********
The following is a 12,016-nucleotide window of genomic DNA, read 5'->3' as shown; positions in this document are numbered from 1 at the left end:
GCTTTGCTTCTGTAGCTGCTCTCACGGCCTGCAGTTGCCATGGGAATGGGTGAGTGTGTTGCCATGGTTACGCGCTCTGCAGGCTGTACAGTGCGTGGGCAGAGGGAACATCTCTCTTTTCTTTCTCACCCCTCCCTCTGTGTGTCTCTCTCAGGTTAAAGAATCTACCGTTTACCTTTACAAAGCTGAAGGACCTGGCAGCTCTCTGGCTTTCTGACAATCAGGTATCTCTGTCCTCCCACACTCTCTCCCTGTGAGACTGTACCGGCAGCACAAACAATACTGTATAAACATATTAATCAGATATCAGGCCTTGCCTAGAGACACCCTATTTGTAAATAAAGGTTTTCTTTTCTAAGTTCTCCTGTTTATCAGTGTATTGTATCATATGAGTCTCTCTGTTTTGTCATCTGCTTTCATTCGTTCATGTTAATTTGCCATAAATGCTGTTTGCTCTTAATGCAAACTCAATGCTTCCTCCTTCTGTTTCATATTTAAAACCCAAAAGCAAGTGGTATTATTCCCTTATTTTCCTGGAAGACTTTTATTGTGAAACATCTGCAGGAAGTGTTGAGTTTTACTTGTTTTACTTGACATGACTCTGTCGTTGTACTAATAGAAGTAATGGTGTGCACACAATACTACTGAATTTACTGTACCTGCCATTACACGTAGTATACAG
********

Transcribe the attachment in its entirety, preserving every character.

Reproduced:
The following is a 12,016-nucleotide window of genomic DNA, read 5'->3' as shown; positions in this document are numbered from 1 at the left end:
GCTTTGCTTCTGTAGCTGCTCTCACGGCCTGCAGTTGCCATGGGAATGGGTGAGTGTGTTGCCATGGTTACGCGCTCTGCAGGCTGTACAGTGCGTGGGCAGAGGGAACATCTCTCTTTTCTTTCTCACCCCTCCCTCTGTGTGTCTCTCTCAGGTTAAAGAATCTACCGTTTACCTTTACAAAGCTGAAGGACCTGGCAGCTCTCTGGCTTTCTGACAATCAGGTATCTCTGTCCTCCCACACTCTCTCCCTGTGAGACTGTACCGGCAGCACAAACAATACTGTATAAACATATTAATCAGATATCAGGCCTTGCCTAGAGACACCCTATTTGTAAATAAAGGTTTTCTTTTCTAAGTTCTCCTGTTTATCAGTGTATTGTATCATATGAGTCTCTCTGTTTTGTCATCTGCTTTCATTCGTTCATGTTAATTTGCCATAAATGCTGTTTGCTCTTAATGCAAACTCAATGCTTCCTCCTTCTGTTTCATATTTAAAACCCAAAAGCAAGTGGTATTATTCCCTTATTTTCCTGGAAGACTTTTATTGTGAAACATCTGCAGGAAGTGTTGAGTTTTACTTGTTTTACTTGACATGACTCTGTCGTTGTACTAATAGAAGTAATGGTGTGCACACAATACTACTGAATTTACTGTACCTGCCATTACACGTAGTATACAG